Caveat Emptor!

What about:

1995 Honda Prelude
1995 Acura Integra

It hasn’t run in 10 years because he hasn’t fixed it in 10 years.

Of course he can have it towed away. He simply chooses not to. He could donate it to Goodwill, or, get ready America! NPR!!! If he has license plates there’s a good chance he has insurance and a strong possibility that you don’t have the whole story.

Zombiewoolf; the car was willed to him by an aunt. Neither you nor I know what was in the will. The car has been in his posession for 24 years! It was operational when he got it. He has another car for daily use; a Corolla, which his wife drives mostly. He does not drive a great deal, and mostly takes the bus.

He has another car in his garage, unused, a mint condition 1976 VW Rabbit which his father willed him. This one still runs. We also do not know what is is that will.

Yes, he could donate these cars to Goodwil, etc, but if the aunt’s will says he has to keep it, like inheriting a parrot that’s going to live to 100, he may have a problem. But then, he might just be an anal retentionist!

As the Volvo aged, he probably found it more and more difficult to keep it running ; the aunt’s will may not have said to keep it operational.

So, please don’t speculate about things far away that even those living close by do not have all the facts on.

Where we live you can put plates on a car without insurance but you have to pay a penalty which is a lot less than getting this old one running. And you can’t drive it.

P.S. You misinterpret the “Can’t have it towed awy”. That refers to the police cannot tow it, since it is legally parked with plates, no matter how hard the neighbors complain. Here you cannot park a car legally in your driveway or in front of the house without valid plates.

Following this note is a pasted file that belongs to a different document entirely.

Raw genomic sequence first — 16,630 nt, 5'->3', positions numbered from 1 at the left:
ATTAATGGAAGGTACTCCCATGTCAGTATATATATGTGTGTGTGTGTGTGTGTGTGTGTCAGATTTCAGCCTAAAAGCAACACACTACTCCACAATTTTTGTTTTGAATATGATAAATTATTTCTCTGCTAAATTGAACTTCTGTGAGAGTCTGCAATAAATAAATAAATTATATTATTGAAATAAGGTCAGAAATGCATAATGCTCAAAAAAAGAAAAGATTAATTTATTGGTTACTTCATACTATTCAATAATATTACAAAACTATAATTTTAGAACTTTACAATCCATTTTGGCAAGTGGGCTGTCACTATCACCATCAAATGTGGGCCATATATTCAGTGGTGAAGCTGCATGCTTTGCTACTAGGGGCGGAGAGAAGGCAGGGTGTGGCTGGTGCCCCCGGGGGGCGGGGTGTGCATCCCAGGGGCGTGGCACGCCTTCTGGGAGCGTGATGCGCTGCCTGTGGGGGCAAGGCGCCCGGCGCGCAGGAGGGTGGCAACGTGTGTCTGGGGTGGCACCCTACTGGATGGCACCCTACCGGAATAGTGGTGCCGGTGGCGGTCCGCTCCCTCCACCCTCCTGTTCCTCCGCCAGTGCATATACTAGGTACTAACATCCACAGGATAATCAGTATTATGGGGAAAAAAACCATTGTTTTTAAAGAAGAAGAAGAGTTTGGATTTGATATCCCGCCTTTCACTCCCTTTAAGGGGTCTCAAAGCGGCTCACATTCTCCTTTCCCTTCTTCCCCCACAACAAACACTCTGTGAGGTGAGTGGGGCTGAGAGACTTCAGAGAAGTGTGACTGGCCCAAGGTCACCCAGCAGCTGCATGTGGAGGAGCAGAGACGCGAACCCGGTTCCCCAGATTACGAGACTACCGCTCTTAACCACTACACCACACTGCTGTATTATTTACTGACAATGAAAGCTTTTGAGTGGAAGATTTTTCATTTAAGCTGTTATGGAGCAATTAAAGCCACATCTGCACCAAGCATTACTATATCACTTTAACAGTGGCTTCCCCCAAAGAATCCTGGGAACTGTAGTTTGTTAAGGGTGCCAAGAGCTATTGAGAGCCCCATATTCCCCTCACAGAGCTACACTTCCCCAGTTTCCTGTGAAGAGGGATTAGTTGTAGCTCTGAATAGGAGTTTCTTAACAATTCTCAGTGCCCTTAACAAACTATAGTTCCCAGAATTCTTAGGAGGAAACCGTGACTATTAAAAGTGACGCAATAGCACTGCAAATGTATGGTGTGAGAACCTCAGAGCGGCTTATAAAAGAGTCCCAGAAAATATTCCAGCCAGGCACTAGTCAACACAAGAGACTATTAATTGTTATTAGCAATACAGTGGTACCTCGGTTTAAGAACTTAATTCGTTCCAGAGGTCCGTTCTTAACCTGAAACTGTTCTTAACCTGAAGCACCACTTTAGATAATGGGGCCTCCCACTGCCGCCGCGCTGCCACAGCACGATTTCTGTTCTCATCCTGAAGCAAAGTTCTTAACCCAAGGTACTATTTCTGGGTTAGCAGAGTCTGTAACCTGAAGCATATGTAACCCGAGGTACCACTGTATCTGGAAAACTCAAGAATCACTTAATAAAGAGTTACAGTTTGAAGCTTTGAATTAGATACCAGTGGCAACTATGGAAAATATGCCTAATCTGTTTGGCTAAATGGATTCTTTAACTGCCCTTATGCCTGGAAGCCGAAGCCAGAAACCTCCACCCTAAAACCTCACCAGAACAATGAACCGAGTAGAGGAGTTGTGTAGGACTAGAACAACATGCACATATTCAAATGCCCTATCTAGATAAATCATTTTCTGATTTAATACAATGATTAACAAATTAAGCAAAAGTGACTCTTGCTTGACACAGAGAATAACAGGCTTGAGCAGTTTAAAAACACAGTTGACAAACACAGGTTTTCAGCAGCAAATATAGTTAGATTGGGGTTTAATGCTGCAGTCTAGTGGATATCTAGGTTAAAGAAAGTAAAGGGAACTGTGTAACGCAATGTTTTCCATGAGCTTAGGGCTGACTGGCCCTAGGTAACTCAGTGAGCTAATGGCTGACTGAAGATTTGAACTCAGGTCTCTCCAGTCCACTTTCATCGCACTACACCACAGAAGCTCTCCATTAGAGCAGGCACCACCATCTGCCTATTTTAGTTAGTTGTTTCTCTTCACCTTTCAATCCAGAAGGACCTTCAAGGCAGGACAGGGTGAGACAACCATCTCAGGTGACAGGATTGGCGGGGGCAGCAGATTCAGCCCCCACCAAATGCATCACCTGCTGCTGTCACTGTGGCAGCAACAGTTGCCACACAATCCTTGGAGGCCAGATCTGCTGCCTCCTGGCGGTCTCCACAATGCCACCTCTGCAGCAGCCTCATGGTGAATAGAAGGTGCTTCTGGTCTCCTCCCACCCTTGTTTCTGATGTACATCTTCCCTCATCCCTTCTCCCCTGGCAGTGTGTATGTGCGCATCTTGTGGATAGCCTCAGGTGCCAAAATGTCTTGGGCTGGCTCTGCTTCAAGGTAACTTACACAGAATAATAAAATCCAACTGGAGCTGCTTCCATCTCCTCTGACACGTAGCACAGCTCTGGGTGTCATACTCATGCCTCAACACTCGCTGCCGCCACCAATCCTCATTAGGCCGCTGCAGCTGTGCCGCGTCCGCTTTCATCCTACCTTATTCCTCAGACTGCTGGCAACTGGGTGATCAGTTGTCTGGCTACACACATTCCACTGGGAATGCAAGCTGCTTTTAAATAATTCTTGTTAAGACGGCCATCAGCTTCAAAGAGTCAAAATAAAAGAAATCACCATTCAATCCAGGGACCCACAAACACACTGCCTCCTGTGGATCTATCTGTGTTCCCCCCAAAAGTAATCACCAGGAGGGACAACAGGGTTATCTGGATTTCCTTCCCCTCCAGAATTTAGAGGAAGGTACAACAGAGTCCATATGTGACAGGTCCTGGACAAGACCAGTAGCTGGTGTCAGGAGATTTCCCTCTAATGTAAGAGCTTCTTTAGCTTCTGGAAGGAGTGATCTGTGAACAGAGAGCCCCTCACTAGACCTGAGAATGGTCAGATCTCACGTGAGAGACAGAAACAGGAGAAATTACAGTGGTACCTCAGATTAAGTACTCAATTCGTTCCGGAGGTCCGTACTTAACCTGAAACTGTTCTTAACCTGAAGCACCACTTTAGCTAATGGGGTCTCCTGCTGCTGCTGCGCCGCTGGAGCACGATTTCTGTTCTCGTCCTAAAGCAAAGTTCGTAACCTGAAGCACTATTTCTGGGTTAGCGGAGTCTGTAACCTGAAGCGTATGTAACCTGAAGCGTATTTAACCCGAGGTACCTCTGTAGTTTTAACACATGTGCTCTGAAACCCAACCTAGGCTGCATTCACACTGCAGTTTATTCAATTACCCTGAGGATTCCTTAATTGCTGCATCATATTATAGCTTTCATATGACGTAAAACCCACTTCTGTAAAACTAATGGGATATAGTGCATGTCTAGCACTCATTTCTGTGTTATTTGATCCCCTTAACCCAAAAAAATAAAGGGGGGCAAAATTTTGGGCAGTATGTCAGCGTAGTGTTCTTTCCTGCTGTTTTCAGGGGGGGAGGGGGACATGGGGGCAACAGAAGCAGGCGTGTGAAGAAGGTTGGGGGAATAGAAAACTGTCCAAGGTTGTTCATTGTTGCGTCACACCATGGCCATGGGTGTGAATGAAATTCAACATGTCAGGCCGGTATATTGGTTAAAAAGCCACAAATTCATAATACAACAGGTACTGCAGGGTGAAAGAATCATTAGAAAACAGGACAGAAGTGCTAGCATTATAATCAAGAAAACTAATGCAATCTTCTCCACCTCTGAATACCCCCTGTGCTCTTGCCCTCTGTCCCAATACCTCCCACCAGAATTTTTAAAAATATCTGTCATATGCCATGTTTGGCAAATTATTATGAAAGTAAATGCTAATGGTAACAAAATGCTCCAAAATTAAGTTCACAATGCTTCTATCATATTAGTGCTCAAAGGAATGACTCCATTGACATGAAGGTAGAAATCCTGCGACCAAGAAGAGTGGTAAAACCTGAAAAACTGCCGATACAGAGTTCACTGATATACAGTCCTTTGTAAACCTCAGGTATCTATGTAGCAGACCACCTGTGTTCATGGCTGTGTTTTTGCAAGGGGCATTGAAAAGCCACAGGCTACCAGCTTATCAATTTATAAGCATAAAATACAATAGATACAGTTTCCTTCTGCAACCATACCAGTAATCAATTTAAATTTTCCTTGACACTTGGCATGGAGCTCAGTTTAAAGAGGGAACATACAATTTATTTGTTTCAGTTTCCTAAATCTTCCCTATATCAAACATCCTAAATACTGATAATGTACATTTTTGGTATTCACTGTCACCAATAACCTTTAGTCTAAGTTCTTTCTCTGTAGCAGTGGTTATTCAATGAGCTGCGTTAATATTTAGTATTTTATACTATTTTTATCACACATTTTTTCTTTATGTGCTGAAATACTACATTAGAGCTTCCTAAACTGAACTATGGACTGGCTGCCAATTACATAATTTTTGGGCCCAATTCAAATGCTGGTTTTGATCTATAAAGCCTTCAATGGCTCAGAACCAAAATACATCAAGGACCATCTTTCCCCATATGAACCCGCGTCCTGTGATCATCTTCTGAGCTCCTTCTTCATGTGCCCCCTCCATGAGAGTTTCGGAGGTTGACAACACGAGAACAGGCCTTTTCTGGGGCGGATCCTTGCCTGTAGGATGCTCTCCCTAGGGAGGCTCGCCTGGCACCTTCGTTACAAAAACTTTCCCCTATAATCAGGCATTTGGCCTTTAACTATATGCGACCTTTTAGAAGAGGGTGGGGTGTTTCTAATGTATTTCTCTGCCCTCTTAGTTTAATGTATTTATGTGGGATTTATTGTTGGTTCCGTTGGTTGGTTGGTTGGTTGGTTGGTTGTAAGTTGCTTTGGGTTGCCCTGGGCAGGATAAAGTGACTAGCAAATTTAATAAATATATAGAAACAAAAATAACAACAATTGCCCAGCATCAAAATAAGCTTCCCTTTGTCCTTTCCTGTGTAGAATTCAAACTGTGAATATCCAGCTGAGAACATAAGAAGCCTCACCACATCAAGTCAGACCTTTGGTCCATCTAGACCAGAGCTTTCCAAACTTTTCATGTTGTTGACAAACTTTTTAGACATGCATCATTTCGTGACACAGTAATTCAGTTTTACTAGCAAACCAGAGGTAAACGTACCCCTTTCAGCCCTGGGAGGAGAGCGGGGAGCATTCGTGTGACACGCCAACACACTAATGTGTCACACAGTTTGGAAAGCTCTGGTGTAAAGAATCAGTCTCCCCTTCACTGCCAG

A stick shift '78 242 GT is a very desirable vehicle among old Volvo enthusiasts. Parts for old Volvos are available from a variety of manufacturers, including the OEM manufacturers, and are not expensive if you buy them on line. They are cost-prohibitive if you buy them at the dealer.

If this is your first Volvo, I would suggest something with a few less years on it, like a '90 to '93 244 or 245, and I would suggest one that is currently being used as a daily driver so you can reasonably expect that someone is keeping up with all the old plastic and rubber parts as they crumble.

For Volvo aficionados they are all worthy marks. For someone looking for an everyday driver nothing that is 30 years old is a good choice, certainly not one with a limited availability of parts. A 78 Chevrolet or Ford would be a much better choice. But a late 90s Toyota or Nissan for $1,500 with $1,000 in reserve would be a much better option… IMHO.

"Yes, he could donate these cars to Goodwil, etc, but if the aunt’s will says he has to keep it, like inheriting a parrot that’s going to live to 100, he may have a problem. But then, he might just be an anal retentionist!

As the Volvo aged, he probably found it more and more difficult to keep it running ; the aunt’s will may not have said to keep it operational.

So, please don’t speculate about things far away that even those living close by do not have all the facts on."

a) I will speculate to my heart’s content. How about you don’t tell me not to speculate?

b) The hypothetical provisions of the will you propose are neither legally nor practically enforceable, so scratch those.

c) If the car hasn’t run in 10 years, how does he get it emissions tested?

d) You can’t park a car in your driveway without license plates? Where do you live, Nazi Germany? Here in the Soviet Socialist Republic of Maryland you can do whatever you want with your driveway and you can drive a car without insurance once you pay the Uninsured Motorist Fee.

e) In many jurisdictions, being parked in the same spot on the street for 48 hours is a towable offense. I guess he lucked out in that regard, but of course that would be SPECULATION.

f) As the Volvo aged, he CHOSE not to keep it running. For 10 years.

g) It would be a shame if that car got “stolen.”

A couple of quick answers to your additional speculation.

We have no emission testing requirements, except when the vehicle is SOLD or given awy to another owner.

City bylaws prohibit the parking of campers, trailers, and unlicensed motor vehicles in front of the builing line. Many RV owners pour a concrete pad beside the house so they can park their motor homes.

We also have the 48 hour parking rule; the neighbors with motor homes move them regularly. They also have to be removed after a heavy snowfall so the streets can be cleaned.

Regardles of the legality of what is in the will, the owner might feel a MORAL responsibility (perhaps a strange concept to you) to follow it.

The car looks quite disreputable; it might be a relief to those living near it, if indeed, it was stolen.